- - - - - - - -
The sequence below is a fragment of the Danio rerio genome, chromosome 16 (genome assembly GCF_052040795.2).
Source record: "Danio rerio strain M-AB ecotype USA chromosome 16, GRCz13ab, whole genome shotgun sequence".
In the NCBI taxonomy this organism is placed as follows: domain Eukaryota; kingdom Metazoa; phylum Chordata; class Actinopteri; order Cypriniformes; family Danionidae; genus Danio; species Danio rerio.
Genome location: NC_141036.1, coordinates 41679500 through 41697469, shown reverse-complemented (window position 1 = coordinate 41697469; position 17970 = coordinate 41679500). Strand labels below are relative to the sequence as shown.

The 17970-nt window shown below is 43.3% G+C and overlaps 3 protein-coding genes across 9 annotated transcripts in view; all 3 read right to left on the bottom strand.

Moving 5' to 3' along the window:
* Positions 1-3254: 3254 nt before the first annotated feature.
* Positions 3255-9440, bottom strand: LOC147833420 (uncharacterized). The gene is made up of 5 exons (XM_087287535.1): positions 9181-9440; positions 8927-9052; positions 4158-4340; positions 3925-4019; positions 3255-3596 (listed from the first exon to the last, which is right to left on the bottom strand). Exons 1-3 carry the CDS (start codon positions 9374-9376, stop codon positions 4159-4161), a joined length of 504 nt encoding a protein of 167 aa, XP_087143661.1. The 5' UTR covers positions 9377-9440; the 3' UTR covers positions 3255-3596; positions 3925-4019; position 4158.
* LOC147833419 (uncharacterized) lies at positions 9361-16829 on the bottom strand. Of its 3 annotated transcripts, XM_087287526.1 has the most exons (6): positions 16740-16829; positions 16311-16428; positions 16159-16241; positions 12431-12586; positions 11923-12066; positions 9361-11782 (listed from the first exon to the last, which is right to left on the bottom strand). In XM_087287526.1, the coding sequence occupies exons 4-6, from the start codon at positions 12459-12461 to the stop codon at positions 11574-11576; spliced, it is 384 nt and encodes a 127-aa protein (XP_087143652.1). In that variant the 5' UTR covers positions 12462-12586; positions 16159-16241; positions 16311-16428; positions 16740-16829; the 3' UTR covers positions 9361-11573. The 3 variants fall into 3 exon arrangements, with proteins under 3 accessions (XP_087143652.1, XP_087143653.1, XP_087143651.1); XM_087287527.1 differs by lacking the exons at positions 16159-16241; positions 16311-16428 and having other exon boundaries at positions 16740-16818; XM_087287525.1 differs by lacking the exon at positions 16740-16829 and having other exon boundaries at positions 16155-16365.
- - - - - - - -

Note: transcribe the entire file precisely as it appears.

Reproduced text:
The sequence below is a fragment of the Danio rerio genome, chromosome 16 (genome assembly GCF_052040795.2).
Source record: "Danio rerio strain M-AB ecotype USA chromosome 16, GRCz13ab, whole genome shotgun sequence".
In the NCBI taxonomy this organism is placed as follows: domain Eukaryota; kingdom Metazoa; phylum Chordata; class Actinopteri; order Cypriniformes; family Danionidae; genus Danio; species Danio rerio.
Genome location: NC_141036.1, coordinates 41679500 through 41697469, shown reverse-complemented (window position 1 = coordinate 41697469; position 17970 = coordinate 41679500). Strand labels below are relative to the sequence as shown.

The 17970-nt window shown below is 43.3% G+C and overlaps 3 protein-coding genes across 9 annotated transcripts in view; all 3 read right to left on the bottom strand.

Moving 5' to 3' along the window:
* Positions 1-3254: 3254 nt before the first annotated feature.
* Positions 3255-9440, bottom strand: LOC147833420 (uncharacterized). The gene is made up of 5 exons (XM_087287535.1): positions 9181-9440; positions 8927-9052; positions 4158-4340; positions 3925-4019; positions 3255-3596 (listed from the first exon to the last, which is right to left on the bottom strand). Exons 1-3 carry the CDS (start codon positions 9374-9376, stop codon positions 4159-4161), a joined length of 504 nt encoding a protein of 167 aa, XP_087143661.1. The 5' UTR covers positions 9377-9440; the 3' UTR covers positions 3255-3596; positions 3925-4019; position 4158.
* LOC147833419 (uncharacterized) lies at positions 9361-16829 on the bottom strand. Of its 3 annotated transcripts, XM_087287526.1 has the most exons (6): positions 16740-16829; positions 16311-16428; positions 16159-16241; positions 12431-12586; positions 11923-12066; positions 9361-11782 (listed from the first exon to the last, which is right to left on the bottom strand). In XM_087287526.1, the coding sequence occupies exons 4-6, from the start codon at positions 12459-12461 to the stop codon at positions 11574-11576; spliced, it is 384 nt and encodes a 127-aa protein (XP_087143652.1). In that variant the 5' UTR covers positions 12462-12586; positions 16159-16241; positions 16311-16428; positions 16740-16829; the 3' UTR covers positions 9361-11573. The 3 variants fall into 3 exon arrangements, with proteins under 3 accessions (XP_087143652.1, XP_087143653.1, XP_087143651.1); XM_087287527.1 differs by lacking the exons at positions 16159-16241; positions 16311-16428 and having other exon boundaries at positions 16740-16818; XM_087287525.1 differs by lacking the exon at positions 16740-16829 and having other exon boundaries at positions 16155-16365.